We hope that your further guidance will recommend that districts use this option to create programs that promote comprehensive educational equity by partnering with other agencies and community organizations to ensure that out-of-school resources that are necessary to succeed in school (like health care, after-school, and family support programs) are provided,  particularly to students from poverty backgrounds.

Public Input

To be effective, development of the Contracts for Excellence must be a transparent process that provides meaningful opportunities for broad public input from the range of stakeholders with an interest in educational improvement. Existing laws and regulations contain a number of mechanisms for parent, teacher, and community involvement in educational planning, but, with a few notable exceptions, these public participation requirements generally are honored more in form than in substance. The Contracts for Excellence can provide an important vehicle for reinvigorating teacher, parent, and public participation in educational planning, especially in large urban districts.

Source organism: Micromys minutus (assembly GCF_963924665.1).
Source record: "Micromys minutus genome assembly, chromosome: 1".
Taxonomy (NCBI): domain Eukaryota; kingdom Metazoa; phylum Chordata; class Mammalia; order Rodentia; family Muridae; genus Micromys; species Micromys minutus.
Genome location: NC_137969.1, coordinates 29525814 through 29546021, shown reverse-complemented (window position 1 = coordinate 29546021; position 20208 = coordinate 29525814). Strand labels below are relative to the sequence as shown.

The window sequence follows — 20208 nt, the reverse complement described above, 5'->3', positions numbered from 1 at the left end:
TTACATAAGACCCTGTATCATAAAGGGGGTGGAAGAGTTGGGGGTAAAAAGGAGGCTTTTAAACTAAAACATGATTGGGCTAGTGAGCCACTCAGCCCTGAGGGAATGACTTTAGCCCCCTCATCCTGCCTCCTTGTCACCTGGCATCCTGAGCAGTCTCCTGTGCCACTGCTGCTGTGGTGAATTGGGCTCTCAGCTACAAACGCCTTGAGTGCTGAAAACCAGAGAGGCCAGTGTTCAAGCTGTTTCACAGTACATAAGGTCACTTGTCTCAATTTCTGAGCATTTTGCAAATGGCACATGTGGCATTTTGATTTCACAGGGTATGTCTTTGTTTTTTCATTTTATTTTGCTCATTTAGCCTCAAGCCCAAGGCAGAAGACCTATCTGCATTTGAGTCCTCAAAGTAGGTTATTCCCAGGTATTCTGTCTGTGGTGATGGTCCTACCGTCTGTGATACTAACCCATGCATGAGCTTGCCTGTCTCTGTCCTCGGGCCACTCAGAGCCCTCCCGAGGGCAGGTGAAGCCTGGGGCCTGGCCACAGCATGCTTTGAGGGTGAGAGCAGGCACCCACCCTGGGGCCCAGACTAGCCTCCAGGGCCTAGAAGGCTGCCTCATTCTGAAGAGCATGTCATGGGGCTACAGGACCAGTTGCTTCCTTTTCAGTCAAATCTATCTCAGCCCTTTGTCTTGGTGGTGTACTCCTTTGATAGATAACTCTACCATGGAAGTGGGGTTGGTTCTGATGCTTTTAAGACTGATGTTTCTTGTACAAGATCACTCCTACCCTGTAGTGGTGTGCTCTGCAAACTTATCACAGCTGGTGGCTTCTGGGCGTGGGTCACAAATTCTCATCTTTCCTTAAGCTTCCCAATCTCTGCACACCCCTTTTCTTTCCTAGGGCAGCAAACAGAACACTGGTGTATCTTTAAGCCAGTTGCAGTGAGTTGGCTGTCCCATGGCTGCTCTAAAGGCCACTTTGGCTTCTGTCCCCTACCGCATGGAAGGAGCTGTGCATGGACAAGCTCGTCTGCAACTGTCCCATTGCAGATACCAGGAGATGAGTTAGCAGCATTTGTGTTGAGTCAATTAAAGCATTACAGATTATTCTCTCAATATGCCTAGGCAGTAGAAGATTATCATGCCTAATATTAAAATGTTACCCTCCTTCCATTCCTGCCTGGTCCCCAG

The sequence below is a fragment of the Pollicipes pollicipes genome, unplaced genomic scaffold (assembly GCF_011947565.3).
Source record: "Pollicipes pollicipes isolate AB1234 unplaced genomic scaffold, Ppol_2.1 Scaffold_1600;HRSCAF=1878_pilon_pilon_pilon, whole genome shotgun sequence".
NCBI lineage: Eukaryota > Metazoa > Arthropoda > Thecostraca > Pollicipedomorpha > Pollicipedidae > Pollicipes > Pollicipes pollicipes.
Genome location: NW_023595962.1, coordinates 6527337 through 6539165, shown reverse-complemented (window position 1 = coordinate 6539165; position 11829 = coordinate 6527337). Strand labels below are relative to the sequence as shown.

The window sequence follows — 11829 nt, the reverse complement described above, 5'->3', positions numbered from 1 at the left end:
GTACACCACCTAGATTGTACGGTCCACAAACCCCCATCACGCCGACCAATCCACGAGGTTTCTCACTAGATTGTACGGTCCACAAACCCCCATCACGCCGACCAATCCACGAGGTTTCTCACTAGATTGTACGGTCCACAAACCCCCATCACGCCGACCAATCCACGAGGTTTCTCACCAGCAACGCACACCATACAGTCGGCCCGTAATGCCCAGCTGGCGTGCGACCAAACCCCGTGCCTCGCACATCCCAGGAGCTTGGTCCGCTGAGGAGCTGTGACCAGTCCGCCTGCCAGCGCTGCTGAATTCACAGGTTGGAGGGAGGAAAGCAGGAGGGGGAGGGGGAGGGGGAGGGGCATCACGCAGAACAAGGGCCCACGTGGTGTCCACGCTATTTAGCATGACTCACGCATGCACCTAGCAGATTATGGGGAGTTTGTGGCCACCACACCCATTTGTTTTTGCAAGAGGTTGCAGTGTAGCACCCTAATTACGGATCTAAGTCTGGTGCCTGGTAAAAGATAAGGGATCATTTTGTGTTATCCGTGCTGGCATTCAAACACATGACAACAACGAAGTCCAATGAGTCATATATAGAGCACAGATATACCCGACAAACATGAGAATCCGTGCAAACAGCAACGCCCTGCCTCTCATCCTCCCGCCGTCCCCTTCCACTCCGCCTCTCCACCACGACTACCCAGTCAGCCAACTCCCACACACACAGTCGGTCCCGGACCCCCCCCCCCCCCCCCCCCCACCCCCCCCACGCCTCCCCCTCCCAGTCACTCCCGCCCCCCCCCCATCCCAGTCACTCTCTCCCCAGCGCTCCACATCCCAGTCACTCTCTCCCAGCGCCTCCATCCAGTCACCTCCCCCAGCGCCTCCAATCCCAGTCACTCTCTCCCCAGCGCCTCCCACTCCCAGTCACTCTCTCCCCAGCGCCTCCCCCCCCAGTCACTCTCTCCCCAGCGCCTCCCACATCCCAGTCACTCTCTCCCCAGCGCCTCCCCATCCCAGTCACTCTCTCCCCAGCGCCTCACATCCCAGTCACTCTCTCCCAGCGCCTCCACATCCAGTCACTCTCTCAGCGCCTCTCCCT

The need for expanded and improved public engagement is most acute in New York City. Despite efforts by the mayor and the chancellor to sponsor public engagement forums at the beginning of the Children First initiative, and the establishment of parent support offices and parent coordinators in every school, centralization of virtually all major policy-making authority and the elimination of the Board of Education and the community school boards and the effective elimination of community school district have detrimentally affected the flow of parent, teacher, and community input into educational policy-making process. The development of the Contracts for Excellence will provide an important opportunity to establish meaningful, regular channels for serious consideration of parent, teacher, and community views and perspectives.